General partner (GP)-led transactions in private equity could generate $200-300bn per year in a few years, having grown from $2bn in 2013 to around $70bn last year, said Christiaan van der Kam, head of secondaries at Schroder Adveq, the private equity arm of Schroders.
“We are still in the early days of the [secondary] market and we would not be surprised if we see a market of $200-300bn in a couple of years, annually. It is the fastest growing transaction type in secondaries,” he said.
GP-led transactions – meaning GPs selling companies to themselves through a continuation fund – represent more than 50-60% of the market today with sponsors and the assets involved in these types of “high quality” transactions.This is something “entirely new”, van Der Kam added during a presentation at the Alternative Investor Conference organised by the Bundesverband Alternative Investments e.V. earlier this month.
Private equity transactions on the secondary market are not discounted, they are “not clean up exercises that we have seen in the past” van Der Kam said, adding that the majority of deals are single or multi-asset.
The COVID-19 pandemic has accelerated GP-led transactions which in 2020 outpaced limited partner (LP) transactions, with a volume of more than $35bn, according to Schroders.
Despite the current macro economic environment and geopolitical tensions the growth in secondaries transactions continues.
“We are seeing deal flow continue despite what we are seeing in the macro economy. I think March was our strongest month in terms of deal flow,” he noted.
Underwriting a company that a sponsor already owns takes a lot of risks off the table, he added.
Schroders is noting increasing returns on GP-led transactions and lower on LP-led deals. GP-led transactions have a degree of complexity and may take between six to nine months to complete, with multi and single assets continuation funds, van Der Kam said.
Schroders has introduced for these types of deals a complexity premium that is captured in terms of access for investments, skill set, the ability to executive the deal and the speed of execution.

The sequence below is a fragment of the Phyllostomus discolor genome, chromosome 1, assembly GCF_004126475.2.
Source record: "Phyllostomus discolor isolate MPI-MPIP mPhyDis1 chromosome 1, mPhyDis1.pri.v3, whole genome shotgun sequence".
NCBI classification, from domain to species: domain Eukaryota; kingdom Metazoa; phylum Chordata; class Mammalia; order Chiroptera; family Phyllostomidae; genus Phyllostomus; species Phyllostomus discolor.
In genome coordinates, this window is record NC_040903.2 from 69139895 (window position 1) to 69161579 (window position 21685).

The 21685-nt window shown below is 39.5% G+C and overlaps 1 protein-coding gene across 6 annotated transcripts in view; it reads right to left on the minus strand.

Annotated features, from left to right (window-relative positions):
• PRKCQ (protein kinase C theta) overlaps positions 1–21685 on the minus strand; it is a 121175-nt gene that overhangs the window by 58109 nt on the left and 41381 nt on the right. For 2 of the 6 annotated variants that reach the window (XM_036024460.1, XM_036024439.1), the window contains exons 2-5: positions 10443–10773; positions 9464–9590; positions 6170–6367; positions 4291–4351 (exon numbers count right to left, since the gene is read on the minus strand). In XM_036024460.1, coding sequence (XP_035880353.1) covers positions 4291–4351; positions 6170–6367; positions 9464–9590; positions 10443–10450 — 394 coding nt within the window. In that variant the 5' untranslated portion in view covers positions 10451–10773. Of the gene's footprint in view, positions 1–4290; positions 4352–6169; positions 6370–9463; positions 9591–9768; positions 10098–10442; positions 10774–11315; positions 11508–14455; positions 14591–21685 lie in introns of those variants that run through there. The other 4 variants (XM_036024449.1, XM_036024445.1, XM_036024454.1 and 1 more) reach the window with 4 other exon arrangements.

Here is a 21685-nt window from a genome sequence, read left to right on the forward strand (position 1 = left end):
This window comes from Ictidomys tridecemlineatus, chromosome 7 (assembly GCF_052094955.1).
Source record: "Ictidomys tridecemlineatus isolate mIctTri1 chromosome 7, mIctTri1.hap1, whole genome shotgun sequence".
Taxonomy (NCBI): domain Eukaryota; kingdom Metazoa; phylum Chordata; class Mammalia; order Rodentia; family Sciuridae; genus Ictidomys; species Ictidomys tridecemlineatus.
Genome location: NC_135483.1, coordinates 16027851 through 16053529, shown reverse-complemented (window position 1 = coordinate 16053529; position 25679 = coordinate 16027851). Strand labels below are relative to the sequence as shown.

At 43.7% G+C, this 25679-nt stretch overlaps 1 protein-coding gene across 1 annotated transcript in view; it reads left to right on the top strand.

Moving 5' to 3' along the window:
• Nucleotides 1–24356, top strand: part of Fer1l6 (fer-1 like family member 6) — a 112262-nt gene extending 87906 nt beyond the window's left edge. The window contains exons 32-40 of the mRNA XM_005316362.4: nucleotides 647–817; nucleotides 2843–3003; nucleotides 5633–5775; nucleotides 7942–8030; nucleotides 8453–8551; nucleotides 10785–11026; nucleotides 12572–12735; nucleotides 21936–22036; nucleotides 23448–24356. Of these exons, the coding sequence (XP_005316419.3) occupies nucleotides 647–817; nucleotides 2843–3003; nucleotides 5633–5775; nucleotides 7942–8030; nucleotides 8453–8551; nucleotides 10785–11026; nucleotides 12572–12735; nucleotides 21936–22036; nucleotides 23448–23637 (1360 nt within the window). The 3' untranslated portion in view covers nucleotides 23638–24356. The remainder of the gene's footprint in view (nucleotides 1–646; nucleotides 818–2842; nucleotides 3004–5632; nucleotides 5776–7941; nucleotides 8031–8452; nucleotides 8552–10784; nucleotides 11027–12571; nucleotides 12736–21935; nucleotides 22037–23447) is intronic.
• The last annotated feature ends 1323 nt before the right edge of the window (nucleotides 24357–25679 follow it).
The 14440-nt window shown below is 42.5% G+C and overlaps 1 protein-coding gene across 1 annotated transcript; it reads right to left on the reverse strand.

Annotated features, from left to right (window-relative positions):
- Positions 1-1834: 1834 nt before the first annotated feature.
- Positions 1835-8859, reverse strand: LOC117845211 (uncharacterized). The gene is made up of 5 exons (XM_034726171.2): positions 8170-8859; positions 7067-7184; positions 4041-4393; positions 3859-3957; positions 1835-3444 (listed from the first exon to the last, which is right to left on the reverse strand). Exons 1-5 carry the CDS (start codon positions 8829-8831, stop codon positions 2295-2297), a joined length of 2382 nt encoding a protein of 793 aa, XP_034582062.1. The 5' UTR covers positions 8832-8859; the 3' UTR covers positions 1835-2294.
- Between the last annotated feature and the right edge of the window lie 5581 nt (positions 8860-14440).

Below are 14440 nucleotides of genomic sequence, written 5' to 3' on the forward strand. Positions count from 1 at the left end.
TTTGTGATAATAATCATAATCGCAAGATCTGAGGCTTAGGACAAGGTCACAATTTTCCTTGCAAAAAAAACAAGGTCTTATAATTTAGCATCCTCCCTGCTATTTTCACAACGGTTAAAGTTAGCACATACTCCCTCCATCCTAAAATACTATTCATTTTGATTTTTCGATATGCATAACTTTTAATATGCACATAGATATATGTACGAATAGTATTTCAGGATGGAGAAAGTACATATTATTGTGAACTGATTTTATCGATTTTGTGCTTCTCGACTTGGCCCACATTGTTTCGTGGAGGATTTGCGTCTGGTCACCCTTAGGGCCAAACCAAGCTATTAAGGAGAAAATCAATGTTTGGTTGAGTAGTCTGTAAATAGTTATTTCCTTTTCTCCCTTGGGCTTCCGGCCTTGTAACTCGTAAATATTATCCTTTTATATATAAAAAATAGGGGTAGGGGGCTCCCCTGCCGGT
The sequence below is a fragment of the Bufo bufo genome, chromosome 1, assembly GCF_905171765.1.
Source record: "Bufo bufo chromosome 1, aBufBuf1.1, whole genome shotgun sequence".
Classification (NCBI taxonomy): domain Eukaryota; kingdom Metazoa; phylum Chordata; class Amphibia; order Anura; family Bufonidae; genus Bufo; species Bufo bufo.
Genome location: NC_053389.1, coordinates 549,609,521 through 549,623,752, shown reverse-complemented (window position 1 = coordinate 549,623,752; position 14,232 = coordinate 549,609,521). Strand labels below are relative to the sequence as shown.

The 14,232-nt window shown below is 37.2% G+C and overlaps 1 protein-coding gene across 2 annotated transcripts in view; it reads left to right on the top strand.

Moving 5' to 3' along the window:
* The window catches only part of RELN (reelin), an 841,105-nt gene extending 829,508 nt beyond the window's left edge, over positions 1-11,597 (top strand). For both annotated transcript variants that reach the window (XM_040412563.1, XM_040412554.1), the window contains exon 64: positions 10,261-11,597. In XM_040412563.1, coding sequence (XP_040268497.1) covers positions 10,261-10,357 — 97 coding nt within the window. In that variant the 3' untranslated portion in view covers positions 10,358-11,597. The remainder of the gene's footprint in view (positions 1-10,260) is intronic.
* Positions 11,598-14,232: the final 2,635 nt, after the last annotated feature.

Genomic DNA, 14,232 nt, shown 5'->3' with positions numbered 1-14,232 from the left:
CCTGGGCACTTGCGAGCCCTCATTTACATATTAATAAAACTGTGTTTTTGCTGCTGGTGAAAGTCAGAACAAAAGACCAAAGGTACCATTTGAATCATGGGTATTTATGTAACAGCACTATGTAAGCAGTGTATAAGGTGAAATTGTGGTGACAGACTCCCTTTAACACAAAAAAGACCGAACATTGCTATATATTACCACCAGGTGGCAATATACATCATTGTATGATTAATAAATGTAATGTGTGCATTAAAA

The progress of co and secondary investments
Investors show a different degree of interest in private equity co and secondary investments.
According to Craig MacDonald, managing director at HarbourVest, co-investment is a “dominant asset class” in some markets, for example in Australia, one of the fastest growing pension market globally, he said.
In Australia the pension funds market is regulated in a way that is very cost focused so “they would rather pay for 20 basis points less on fees rather than get 2% more on IRR [Internal Rate of Return],” and therefore co-investiing represents an access point for investments in private equity.
In Europe, Scandinavia is beginning to catch up and the UK market is showing a certain “level of focus on co-investments”, he said.
Despite the challenging year, MacDonald said HarbourVest does not expect a drop in deal flow, which will remain “very consistent” with some GPs anticipating a coming back to market and looking to push to 2023, creating the conditions to extend existing funds.
For Hedward Holdsward, managing director at HarbourVest, capital constrains are particularly relevant for secondaries and co-investments in private equity.
“What we are finding is that the speed at which GPs are coming back to market, LPs are capital constrained, and that is actually driving a number of new transactions in the secondary market,” he said.
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